Home > Publications . Search All . Browse All . Country . Browse PSC Pubs . PSC Report Series

PSC In The News

RSS Feed icon

Former trainee Herbert says residential squatters may be a good thing

Work by Couper, Farley et al. shows impact of racial composition on neighborhood choice

Thompson details killings and shaping of official narrative in 1971 Attica prison uprising

More News

Highlights

Michigan ranked #12 on Business Insider's list of 50 best American colleges

Frey's new report explores how the changing US electorate could shape the next 5 presidential elections, 2016 to 2032

U-M's Data Science Initiative offers expanded consulting services via CSCAR

Elizabeth Bruch promoted to Associate Professor

Next Brown Bag

PSC Brown Bags
will resume fall 2016

John E. Knodel photo

A Comparative Study of Antiretroviral Therapy Assistance from Parents and Family Members in Cambodia and Thailand

Publication Abstract

Download PDF versionKnodel, John E., Sochanny Hak, Chandore Khuon, So Dane, and John McAndrew. 2010. "A Comparative Study of Antiretroviral Therapy Assistance from Parents and Family Members in Cambodia and Thailand." PSC Research Report No. 10-712. June 2010.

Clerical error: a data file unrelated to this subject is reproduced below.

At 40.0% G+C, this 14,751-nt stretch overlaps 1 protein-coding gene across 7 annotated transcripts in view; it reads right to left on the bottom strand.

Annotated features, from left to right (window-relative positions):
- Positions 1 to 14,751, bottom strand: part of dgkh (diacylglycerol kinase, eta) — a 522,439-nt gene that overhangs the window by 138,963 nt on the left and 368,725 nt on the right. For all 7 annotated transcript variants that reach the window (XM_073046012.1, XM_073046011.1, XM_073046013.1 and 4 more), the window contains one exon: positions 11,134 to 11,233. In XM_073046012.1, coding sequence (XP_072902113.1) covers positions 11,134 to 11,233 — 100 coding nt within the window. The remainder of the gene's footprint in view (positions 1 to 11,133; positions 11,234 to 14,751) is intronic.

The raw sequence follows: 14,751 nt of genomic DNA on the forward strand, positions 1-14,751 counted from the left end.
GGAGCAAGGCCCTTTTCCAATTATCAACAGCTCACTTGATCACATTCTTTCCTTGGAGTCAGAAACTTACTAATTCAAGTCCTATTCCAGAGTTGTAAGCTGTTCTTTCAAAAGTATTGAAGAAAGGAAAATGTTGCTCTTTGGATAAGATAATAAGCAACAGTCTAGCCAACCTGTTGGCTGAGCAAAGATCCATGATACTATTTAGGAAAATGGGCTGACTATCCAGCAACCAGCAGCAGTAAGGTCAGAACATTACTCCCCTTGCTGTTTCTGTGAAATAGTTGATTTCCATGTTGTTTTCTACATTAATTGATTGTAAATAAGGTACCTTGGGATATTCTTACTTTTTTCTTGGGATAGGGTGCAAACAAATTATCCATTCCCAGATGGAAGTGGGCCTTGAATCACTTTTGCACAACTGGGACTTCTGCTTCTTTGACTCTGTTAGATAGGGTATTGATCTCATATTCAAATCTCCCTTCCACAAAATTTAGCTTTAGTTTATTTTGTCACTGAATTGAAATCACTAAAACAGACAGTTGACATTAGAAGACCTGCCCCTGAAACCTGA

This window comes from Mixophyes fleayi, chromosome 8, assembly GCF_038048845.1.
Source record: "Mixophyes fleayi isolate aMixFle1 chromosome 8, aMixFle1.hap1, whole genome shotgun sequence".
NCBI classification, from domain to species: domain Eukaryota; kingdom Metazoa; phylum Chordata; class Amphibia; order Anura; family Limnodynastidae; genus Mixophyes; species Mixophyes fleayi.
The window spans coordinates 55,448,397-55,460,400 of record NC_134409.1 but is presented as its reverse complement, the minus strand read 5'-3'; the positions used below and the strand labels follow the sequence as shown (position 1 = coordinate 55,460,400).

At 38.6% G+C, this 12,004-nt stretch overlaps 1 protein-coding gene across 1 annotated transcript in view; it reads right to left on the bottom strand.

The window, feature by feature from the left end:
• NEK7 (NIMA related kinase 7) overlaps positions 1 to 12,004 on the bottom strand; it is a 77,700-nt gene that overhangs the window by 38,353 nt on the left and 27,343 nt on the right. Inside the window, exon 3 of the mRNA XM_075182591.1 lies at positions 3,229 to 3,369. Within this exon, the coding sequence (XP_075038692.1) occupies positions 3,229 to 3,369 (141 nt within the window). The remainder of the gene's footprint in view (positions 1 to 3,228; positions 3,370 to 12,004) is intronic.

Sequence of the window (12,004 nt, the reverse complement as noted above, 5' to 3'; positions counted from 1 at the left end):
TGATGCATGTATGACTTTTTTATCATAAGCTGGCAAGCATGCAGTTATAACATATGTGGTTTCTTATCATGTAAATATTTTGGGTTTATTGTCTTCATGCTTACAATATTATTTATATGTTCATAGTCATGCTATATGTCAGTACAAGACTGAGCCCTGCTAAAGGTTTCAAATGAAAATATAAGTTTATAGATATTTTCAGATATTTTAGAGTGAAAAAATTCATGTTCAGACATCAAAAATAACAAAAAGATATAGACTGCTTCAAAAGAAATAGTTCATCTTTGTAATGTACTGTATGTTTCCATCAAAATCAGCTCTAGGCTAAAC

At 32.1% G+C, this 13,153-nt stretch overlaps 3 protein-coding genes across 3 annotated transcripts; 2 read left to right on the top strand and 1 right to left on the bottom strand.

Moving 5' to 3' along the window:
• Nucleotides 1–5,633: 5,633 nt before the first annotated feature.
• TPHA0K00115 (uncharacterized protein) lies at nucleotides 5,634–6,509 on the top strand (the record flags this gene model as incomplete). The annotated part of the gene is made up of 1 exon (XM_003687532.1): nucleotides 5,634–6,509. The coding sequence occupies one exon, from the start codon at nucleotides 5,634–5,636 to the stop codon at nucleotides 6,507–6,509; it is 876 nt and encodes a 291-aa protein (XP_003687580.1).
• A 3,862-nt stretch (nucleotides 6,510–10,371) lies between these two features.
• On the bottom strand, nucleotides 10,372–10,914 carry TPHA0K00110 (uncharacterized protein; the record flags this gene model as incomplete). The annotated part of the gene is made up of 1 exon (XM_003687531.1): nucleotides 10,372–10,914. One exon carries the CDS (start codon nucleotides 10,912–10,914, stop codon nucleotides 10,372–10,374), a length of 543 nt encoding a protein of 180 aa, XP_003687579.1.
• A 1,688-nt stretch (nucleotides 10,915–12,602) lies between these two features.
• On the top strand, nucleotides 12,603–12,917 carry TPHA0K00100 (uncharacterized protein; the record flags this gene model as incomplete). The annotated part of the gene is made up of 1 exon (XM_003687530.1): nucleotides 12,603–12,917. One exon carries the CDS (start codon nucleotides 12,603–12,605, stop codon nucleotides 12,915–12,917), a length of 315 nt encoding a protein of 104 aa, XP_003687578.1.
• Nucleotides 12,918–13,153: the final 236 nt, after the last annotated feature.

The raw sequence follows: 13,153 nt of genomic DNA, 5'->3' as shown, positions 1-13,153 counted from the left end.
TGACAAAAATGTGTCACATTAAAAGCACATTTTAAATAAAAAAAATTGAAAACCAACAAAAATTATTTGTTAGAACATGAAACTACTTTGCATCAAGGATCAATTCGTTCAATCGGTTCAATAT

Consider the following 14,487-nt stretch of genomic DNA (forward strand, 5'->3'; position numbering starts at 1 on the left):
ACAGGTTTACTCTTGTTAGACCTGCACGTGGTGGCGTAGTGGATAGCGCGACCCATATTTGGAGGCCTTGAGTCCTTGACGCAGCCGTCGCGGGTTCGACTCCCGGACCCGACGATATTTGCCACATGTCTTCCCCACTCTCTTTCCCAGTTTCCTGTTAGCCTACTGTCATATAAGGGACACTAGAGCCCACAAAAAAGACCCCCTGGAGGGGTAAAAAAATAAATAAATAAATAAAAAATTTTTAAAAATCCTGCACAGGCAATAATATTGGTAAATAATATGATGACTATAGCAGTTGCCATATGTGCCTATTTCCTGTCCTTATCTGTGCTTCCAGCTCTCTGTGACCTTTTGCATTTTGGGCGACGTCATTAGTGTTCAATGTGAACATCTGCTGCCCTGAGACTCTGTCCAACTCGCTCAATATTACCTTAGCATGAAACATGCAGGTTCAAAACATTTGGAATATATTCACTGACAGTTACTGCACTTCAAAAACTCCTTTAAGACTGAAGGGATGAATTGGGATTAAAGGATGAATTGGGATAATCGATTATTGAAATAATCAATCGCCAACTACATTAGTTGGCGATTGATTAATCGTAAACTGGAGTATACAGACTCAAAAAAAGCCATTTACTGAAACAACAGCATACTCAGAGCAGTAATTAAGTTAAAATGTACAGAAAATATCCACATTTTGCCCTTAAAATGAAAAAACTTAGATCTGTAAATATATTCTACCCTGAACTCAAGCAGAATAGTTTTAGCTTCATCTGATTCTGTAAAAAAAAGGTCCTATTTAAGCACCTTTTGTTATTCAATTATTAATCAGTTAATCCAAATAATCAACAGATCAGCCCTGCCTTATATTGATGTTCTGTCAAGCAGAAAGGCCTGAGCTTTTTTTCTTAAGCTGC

Ensuring treatment adherence is critical for the success of ART programs in developing countries. Enlisting NGOs or PLHA group members as treatment supporters is one common strategy. Less attention is given to family members and especially older-age parents. Yet ART patients often live with other family members who are highly motivated to ensure treatment success. This study examines the role of family members and especially parents in assisting adherence in Cambodia and Thailand among adult ART patients. Most have a living parent and many live with or near a parent. Family members including parents commonly remind patients take medications, particularly if coresident in the same household. Parents also remind patients to get resupplies and accompany them to appointments. Some contrasts between Cambodia and Thailand emerged. Fewer Cambodian than Thai patients had a living parent. However, among those who did, equal shares lived with parents. Cambodian parents more commonly reminded patients to take medications and get resupplies and accompanied them when doing so. In both countries correct knowledge of ART among parents was associated with the amount of advice from program personnel. The results underscore both the need to more explicitly incorporate close family members, including parents, into efforts to promote adherence and need for PLHA peers and home based care teams to provide them with adequate information, training and resources to increase their effectiveness.

Countries of focus: Cambodia, Thailand.

Later Issued As:
Knodel, John E., Sochanny Hak, Chandore Khuon, Dane So, and John McAndrew. 2011. "Parents and Family Members in the Era of ART: Evidence from Cambodia and Thailand." AIDS Care, 23(10): 1264-1273. PMCID: PMC3179792. DOI. Abstract.

Browse | Search : All Pubs | Next